I found chapter 6 on the Turing equations to be somewhat long and wordy; later in the book (p. 159), however, there is a list of possible Turing morphogens of organisms ranging from slime molds to plants to vertebrates. Harrison asks the question, “When one has devised such a mechanism, what kind of experimental evidence does one try to match with it?” (p. 191) and answers by explaining that what we need in order to link theory to experimentation are careful measurements of the rates of change, the amount of time of transitions, sizes, and the number of parts in a pattern. Throughout the book, he offers the simplest models of complex dynamics, with the notion that one should apply Occam's razor to each explanation.
Because of his own training in physical chemistry, Harrison focuses on the pattern that a reaction—diffusion mechanism generates, and he does this through linear analysis—compared with James D. Murray's two-volume Mathematical Biology (2002), for example, where a more-complete treatment is given. But computation is essential even here. Harrison believed that to understand development properly, one needs to plunge into the equations that describe the processes. In this regard, he was hampered by an admitted lack of knowledge of partial differential equations, but he saw software as a possible answer, the idea being that it can assist in bringing experiment and theory together by letting individuals explore the interaction among geometry, chemistry, and growth rates without their having had to master the mathematics. To my mind, this is like teaching kids to use a calculator without explaining arithmetic—few of the concepts will sink in.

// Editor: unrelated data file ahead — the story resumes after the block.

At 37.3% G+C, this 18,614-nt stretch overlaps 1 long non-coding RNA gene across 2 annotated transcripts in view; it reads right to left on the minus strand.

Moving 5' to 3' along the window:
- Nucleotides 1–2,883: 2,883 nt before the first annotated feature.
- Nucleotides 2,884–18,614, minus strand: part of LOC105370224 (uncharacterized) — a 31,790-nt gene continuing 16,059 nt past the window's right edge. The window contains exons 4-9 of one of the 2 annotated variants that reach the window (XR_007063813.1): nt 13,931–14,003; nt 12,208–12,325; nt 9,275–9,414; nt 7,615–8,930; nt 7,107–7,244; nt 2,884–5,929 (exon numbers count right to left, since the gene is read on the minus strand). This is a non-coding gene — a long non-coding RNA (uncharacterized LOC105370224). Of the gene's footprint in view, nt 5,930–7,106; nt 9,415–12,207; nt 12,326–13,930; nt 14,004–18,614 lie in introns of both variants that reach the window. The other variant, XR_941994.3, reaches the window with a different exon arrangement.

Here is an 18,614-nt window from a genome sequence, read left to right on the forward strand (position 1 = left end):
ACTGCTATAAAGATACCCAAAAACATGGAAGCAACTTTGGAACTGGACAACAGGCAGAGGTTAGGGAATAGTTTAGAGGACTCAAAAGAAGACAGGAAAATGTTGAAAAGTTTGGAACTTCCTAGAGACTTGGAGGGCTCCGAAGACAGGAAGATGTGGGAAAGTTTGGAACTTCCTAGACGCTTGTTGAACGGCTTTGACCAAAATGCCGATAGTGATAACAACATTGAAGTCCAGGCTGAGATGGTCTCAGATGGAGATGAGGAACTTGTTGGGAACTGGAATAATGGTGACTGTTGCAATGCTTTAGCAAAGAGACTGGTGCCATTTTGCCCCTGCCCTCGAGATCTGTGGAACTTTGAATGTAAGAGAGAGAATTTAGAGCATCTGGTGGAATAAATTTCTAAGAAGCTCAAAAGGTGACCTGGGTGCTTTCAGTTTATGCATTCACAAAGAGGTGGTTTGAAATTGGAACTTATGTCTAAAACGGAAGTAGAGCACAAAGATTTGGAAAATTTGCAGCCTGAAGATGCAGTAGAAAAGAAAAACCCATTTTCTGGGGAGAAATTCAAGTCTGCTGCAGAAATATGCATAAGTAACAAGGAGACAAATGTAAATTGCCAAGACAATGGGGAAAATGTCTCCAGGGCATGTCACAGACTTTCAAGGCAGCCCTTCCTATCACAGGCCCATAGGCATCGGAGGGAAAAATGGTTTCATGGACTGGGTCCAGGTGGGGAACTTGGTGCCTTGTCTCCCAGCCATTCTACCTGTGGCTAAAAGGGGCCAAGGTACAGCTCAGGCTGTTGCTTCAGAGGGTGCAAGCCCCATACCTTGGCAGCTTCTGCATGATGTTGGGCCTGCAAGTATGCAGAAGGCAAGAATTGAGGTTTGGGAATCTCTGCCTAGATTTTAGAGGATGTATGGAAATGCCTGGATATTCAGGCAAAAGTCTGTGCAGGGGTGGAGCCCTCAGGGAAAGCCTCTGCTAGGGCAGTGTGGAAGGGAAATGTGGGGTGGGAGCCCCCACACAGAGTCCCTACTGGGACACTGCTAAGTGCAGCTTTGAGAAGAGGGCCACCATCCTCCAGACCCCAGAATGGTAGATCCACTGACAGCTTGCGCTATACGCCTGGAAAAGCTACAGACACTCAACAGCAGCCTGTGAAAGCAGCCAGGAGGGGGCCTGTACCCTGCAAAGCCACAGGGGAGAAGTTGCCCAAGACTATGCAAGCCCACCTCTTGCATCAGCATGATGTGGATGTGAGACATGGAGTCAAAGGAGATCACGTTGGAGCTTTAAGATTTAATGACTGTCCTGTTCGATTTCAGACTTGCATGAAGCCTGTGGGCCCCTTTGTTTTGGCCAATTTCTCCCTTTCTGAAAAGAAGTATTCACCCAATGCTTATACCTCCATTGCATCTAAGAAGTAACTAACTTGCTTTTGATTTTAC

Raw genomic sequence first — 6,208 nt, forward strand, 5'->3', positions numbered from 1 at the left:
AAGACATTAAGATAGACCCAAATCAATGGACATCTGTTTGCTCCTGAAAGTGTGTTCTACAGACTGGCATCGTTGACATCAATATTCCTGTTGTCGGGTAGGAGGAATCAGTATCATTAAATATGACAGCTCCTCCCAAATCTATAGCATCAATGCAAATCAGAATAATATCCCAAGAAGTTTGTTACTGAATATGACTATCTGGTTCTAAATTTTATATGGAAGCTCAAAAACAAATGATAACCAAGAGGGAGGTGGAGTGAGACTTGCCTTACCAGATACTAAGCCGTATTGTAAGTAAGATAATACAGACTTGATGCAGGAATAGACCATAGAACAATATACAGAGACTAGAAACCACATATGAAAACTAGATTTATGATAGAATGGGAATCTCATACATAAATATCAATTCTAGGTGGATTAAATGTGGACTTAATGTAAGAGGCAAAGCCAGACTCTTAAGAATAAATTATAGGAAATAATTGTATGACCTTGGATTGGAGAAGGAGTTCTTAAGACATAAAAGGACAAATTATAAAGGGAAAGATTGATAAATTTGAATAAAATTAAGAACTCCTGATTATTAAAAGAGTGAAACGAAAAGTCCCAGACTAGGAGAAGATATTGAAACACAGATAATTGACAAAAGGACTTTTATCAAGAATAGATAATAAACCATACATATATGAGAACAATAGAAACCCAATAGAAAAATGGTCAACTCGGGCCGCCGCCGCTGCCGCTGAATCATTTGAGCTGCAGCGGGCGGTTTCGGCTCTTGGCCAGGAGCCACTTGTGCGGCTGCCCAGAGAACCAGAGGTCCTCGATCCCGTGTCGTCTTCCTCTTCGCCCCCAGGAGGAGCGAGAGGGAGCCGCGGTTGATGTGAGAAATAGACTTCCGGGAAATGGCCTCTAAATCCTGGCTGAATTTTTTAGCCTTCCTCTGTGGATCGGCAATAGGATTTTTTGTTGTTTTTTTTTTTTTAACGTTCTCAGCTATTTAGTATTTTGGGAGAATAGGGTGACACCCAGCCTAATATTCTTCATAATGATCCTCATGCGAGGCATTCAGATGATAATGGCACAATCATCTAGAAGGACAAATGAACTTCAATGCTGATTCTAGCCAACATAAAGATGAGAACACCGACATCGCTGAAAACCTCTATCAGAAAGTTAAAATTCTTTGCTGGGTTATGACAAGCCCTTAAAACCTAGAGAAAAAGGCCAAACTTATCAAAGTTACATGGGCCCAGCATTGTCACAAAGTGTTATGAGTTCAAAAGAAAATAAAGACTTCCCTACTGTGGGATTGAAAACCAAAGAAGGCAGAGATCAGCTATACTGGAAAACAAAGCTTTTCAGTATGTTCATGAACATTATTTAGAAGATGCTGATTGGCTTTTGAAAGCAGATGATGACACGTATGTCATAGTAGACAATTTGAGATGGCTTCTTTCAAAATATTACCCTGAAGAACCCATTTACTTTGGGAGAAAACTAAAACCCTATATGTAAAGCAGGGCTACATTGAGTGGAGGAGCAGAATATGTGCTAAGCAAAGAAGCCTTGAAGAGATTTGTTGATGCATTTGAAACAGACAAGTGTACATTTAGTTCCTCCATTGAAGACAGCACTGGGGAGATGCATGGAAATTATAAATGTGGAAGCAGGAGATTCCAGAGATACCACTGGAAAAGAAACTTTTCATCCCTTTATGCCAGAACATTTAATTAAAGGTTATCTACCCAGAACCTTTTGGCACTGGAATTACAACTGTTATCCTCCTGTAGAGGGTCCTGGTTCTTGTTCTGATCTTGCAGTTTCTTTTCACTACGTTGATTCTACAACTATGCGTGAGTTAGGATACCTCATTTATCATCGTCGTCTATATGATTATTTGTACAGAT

Turing's (1952) model applies to no particular species; for this reason, it applies to many. It represents a mathematical exploration of the phenomenon that is highly idealized, and it and its extensions (i.e., reaction—diffusion equations) often generate patterns that are similar to what we see in nature. An objection to using these applications is that it is easy to conclude that a matching pattern means a discovered mechanism, but clearly this is not so. The potential confusion is heavily outweighed, however, by the simple and profound insights that such phenomenological models generate.
In today's world, an impression is often given that if we can just take things completely apart, we will understand how they work as a whole. This is not likely to be the case, and, as Harrison intimated, our greatest understanding will come by combining molecular details, phenomenological models, and evolutionary thinking (Dorit 2011). There is no better example of this unified approach than the recent success in using the Wolbachia bacteria to suppress the transmission of dengue fever. These papers (Barton and Turelli 2011, Hoffman et al. 2011, Walker et al. 2011) are the seamless blending of the approaches that Harrison calls for in The Shaping of Life. The gap was bridged sooner than he could have realized.